Round Draw

Round 4: Educational Value

Alright, this is the one area I’m actually a little worried for BandFuse. I think the game does a great job teaching practical skills and providing the resources to practice them, but I don’t feel like I got much, if any, of the theory behind it. There’s a section on scales in which Slash just plays a few scales, then you play some yourself. I have no idea why I would want to know scales or how they would help me write a song.It’s a common problem. A lot of the theoretical stuff is addressed by the legends and other instructional videos, but they’re not good teachers, so they frequently talk at such a high level that I have no idea what they’re saying. Like, the first time I learned a chord in the “Shred U” section, it was just a grainy video of a guy playing a chord, zoomed in on his fingers. I had no idea what fingers were doing exactly what, so I had to guess. And there wasn’t even an interactive practice session there, so I still don’t know if I even got it right. I hate to admit it, but I can’t imagine Rocksmith has that many goofs. Josh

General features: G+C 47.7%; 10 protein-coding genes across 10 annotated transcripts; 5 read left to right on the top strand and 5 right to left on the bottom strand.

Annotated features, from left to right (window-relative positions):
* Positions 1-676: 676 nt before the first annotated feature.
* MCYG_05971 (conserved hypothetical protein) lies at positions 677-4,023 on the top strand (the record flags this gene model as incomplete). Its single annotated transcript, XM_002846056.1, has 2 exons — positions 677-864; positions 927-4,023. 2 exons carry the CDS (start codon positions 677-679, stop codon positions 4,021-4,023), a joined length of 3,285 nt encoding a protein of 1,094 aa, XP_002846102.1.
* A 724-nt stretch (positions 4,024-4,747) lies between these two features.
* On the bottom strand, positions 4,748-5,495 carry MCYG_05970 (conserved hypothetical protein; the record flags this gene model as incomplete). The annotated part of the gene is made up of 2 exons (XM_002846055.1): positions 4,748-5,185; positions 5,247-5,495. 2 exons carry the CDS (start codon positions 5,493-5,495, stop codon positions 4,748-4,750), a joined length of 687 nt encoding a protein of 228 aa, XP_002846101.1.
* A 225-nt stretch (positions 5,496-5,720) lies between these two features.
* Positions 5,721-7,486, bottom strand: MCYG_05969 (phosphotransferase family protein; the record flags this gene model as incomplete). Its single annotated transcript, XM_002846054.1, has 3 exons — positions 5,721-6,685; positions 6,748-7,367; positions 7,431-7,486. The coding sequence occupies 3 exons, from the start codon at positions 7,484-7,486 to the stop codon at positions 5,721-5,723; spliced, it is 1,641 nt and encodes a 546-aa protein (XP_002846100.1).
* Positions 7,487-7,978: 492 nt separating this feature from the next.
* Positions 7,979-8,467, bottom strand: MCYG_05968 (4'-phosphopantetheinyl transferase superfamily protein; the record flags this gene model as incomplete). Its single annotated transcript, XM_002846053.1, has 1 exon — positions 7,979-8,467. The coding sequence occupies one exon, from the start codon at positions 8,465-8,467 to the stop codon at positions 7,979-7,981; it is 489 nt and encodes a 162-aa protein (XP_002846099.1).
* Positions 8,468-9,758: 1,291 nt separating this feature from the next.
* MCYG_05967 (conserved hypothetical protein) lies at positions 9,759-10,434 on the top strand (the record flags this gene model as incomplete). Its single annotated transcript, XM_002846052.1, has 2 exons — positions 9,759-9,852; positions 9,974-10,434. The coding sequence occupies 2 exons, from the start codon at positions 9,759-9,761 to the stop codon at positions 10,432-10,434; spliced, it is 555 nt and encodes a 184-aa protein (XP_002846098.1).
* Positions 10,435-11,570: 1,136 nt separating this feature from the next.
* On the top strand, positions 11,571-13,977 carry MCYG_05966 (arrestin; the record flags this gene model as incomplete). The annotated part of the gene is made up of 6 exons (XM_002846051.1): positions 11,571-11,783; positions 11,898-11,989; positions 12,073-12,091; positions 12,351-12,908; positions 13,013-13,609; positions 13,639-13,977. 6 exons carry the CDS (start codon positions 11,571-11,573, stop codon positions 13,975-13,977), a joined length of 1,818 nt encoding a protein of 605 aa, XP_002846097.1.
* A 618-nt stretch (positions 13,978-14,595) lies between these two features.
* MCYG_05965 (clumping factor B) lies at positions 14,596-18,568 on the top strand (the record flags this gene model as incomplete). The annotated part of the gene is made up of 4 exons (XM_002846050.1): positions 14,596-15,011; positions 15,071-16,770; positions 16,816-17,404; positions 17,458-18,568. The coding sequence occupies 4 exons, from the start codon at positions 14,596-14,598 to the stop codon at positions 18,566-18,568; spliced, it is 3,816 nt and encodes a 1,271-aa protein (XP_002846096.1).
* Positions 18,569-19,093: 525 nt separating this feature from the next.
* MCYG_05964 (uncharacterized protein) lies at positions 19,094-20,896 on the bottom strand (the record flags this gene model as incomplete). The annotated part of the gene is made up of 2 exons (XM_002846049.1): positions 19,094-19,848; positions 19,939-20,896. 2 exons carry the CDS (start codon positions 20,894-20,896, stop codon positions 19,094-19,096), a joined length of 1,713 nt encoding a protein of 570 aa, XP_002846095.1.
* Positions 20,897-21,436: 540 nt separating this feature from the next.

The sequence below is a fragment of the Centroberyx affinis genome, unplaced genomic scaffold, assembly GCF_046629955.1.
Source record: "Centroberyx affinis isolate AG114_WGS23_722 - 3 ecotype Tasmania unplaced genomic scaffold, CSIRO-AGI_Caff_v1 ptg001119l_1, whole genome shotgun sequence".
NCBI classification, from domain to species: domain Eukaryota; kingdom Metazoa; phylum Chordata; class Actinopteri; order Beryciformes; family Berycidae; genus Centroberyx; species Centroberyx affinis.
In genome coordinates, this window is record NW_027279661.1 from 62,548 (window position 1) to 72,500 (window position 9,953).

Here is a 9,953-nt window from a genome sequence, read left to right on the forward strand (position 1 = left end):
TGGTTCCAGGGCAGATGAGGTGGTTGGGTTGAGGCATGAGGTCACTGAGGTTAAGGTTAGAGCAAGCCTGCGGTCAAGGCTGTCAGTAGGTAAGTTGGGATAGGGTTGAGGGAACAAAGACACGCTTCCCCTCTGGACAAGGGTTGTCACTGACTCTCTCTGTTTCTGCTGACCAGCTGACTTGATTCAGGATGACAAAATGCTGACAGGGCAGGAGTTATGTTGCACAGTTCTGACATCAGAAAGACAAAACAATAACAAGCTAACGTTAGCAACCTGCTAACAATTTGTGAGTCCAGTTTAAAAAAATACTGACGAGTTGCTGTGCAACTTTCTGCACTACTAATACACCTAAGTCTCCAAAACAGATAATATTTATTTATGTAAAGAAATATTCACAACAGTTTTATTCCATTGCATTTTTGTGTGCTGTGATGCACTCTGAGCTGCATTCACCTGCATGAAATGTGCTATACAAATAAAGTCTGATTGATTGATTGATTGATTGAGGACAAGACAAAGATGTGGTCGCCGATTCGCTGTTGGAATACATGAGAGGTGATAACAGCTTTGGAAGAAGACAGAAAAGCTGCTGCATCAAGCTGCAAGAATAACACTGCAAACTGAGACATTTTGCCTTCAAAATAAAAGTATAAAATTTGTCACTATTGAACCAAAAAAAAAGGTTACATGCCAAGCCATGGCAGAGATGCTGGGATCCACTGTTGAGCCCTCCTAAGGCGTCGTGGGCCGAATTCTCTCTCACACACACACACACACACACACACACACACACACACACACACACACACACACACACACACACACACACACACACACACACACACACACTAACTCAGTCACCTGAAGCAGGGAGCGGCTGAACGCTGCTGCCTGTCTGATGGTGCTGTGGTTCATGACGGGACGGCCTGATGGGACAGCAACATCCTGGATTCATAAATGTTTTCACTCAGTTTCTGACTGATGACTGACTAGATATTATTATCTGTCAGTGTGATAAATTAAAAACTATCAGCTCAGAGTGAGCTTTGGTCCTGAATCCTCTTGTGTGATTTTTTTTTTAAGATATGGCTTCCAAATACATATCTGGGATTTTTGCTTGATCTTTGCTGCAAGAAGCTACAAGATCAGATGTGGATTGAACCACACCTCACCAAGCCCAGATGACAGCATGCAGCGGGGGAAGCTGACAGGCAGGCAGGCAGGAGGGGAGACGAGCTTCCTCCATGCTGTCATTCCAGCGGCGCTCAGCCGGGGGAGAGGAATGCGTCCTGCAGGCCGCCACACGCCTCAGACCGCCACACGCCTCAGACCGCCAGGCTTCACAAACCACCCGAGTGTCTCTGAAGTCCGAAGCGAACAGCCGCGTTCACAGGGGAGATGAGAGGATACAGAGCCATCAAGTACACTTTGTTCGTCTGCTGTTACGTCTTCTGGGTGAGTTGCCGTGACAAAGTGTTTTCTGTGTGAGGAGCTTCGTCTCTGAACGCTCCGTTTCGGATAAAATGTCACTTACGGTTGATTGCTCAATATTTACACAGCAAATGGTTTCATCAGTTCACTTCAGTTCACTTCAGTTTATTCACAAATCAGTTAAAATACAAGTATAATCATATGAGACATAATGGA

Chris See, you’re missing out on what I love most about Rocksmith 2014—that it feels like a teacher giving lessons, but all the lessons are completely optional. If “Holding Your Guitar” seems a little pedantic or beneath you, skip it. But if you want to gain a firm grasp on shifting, picking, sustains, slides, bends, or chords you’ll explore the 101, the 102, the 201, all the way down to the 403 in the case of chords. And even if you blow past the Lessons section and jump directly into learning a song, the game will gauge your performance and recommend a specific Lesson to learn to improve that performance. Rocksmith eases you into everything if you need it, teaches you the vernacular, then slowly increases complexity.
I’m actually a little jealous after reading that. Don’t get me wrong, I’ve definitely learned a huge amount about playing guitar from BandFuse, and become a significantly better player, but it feels a lot like something you’d do in conjunction with books or in-person lessons, not something that can nurture you from start to finish. It’s a tool that you have to learn to use. I can imagine that if you don’t discover what settings and tools are the best for learning gradually, you’ll hit a wall where you don’t know what you need to improve to keep going. Well, I suspected I’d lose this round and I have. Don’t gloat. Gloating is unbecoming. Josh
Chris Eh, there’s something to be said about each, I suppose. It’s good to know what you’re getting into, and I suppose what best suits the way you want to learn. If it’s in a vacuum, go with Rocksmith. If you want something to complement your other efforts, BandFuse might be better for you.